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Experience shooting TWALK 2015

Earlier this year I shot a video at TWALK 2015, the Canterbury University Tramping Club's annual 24-hour orienteering event. It was kind of a last minute decision to bring my camera (an Olympus E-M5) and an older GoPro Hero along so no shooting plans were made and I had no big ambitions to produce a very polished, finished product.

If you want to read more about the event, check out the CUTC TWALK website.

I ran with in a group of 6 and because we could share the tasks of navigating and searching the hidden checkpoints, I had enough time to run ahead and film my team and also a lot of the other competitors. Obviously, the busiest and most crowded time was at the start and it thinned out as the race went on.

After about 3-4 hours we finished the first leg, had a quick rest and a decent amount to eat from the big table of free 24 hour warm buffet, then headed out again for the evening/night leg. Unfortunately, none of my cameras were particularly good in low light so as soon as the sun disappeared that was it for filming apart from a few shots of headlamps. An A7s would have been amazing but it also started to rain and get really cold while we were exposed on the tops so anything other than a GoPro or a really well weather-sealed camera could have got negatively affected.


As mentioned above, the main camera was an Olympus OM-D E-M5 (de) with an old manual Olympus OM ZUIKO 28mm f2.8 lens which turns into a 56mm full-frame equivalent or "normal lens" on a MFT sensor. The reason I used an OM lens and not a more modern zoom lens was the great manual focus ring that is absolutely necessary for those rack focus shots. It's also a great looking lens: it's almost as sharp as my best MFT prime lens at a quarter the price. Finally, 28mm translates to 56mm equivalent on full-frame which is just a really nice and natural looking focal length for documentary-style shooting. To rig the camera up for better stability and handling for the indoor shots I used various parts from Smallrig such as Quick Release Handle with Nato Rail (de) and aluminium rods.

The second camera that I used when I needed a wider angle or high mobility was the original GoPro Hero (de) that I have since upgraded to a Hero 3 (which of course would have delivered much better image quality for this video, in particular in those low light shots). It was mounted on a cheap monopod to keep it steady and enable me to do smooth panning shots. While it impacted mobility a little bit (still a very lightweight kit), it improved image quality dramatically by making it possible to take very stable and steady shots and I highly recommend that people use a light monopod with their GoPros if shooting hand-held. It also keeps the horizon level almost automatically because the heavier monopod leg is always pointing down - keeping only a GoPro level in your hand is almost impossible. I specifically wanted to avoid the typical point-of-view helmet/chest-mounted GoPro shots so I tried to use it like a traditional film camera by getting close to the ground or high above people's heads as much as possible. That opening shot of the competition when everyone starts running is also the GoPro on the extended monopod.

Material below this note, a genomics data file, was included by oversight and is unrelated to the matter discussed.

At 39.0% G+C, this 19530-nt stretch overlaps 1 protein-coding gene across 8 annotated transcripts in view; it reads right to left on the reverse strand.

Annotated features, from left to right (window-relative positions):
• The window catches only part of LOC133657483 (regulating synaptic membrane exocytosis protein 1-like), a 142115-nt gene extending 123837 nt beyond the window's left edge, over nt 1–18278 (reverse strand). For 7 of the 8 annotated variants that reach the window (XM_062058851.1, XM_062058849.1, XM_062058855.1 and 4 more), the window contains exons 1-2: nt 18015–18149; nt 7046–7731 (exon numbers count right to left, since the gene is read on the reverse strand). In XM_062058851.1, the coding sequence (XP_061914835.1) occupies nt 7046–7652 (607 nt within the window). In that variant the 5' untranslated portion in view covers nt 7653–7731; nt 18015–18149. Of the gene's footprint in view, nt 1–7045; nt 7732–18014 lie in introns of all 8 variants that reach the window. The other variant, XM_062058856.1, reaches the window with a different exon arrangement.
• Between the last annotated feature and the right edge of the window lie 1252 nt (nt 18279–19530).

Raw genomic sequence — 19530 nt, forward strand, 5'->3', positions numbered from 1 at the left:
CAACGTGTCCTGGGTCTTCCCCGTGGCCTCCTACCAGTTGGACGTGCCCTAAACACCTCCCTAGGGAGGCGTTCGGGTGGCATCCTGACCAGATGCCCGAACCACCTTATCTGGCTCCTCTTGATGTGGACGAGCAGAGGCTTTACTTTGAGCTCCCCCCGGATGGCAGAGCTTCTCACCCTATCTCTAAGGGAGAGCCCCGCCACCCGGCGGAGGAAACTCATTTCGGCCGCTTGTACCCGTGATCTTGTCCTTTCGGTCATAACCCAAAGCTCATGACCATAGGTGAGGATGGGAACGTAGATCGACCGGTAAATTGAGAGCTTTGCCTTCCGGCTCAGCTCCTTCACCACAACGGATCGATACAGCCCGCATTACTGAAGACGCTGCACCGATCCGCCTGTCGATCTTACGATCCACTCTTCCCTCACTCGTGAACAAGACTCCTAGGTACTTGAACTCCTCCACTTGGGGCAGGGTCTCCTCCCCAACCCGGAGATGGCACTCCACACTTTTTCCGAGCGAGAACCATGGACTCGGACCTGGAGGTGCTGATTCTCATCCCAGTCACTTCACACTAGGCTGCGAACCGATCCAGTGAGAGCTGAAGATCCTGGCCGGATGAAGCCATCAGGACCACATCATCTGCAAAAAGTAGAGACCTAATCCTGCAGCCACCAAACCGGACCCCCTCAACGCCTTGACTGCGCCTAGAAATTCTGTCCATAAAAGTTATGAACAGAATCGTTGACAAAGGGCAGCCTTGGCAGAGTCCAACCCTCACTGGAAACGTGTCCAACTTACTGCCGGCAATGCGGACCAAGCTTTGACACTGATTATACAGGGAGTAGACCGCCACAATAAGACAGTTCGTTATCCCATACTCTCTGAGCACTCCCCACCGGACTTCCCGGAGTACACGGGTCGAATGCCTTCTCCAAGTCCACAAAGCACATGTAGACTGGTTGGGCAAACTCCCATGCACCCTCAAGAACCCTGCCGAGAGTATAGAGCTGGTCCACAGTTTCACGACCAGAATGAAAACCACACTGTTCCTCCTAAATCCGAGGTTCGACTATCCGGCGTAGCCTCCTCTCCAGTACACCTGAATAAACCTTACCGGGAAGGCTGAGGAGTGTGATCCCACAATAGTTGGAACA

For audio I used the Zoom H5 Portable Recorder (de) with the stereo microphone module for sound effects and room tone of the woolshed.

Editing and Grading

For editing and colour grading in Linux I used kdenlive. While it worked and all the basic editing features and effects are available (for free), it is not a completely hassle or stress-free experience, especially once the project grows past a certain size. I also started to get random shifting in some of my clips on the timeline, or it would suddenly use a different version of the same clip. For colour grading I had to go into every single clip and adjust curves and levels to get the right look. While colour correction and grading should always be done on every clip individually, unfortunately kdenlive requires a lot of repetitive steps to get there while other programs make it much easier and faster (it's one middle mouse button click in Resolve). In the end, I got the project done without any major hiccups and I recommend kdenlive as a first, free editing program if you're on Linux but if you are serious about your projects I would step up to something like Davinci Resolve which is much more stable, feature-rich and also free.

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